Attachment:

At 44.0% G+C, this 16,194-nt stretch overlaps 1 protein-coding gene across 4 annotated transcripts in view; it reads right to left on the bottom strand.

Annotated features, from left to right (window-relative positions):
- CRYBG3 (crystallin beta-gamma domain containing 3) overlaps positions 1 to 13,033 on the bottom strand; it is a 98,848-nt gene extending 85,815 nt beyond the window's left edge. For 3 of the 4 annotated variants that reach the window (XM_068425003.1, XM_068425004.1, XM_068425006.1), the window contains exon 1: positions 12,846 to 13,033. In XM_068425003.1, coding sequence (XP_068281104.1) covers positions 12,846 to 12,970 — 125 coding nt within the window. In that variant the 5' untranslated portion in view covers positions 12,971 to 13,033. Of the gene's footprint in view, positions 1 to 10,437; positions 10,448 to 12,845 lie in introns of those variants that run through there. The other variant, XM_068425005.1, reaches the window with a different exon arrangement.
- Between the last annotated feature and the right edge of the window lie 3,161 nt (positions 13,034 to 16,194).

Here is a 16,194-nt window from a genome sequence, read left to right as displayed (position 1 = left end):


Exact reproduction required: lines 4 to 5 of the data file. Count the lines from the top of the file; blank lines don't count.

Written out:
- Between the last annotated feature and the right edge of the window lie 3,161 nt (positions 13,034 to 16,194).

Here is a 16,194-nt window from a genome sequence, read left to right as displayed (position 1 = left end):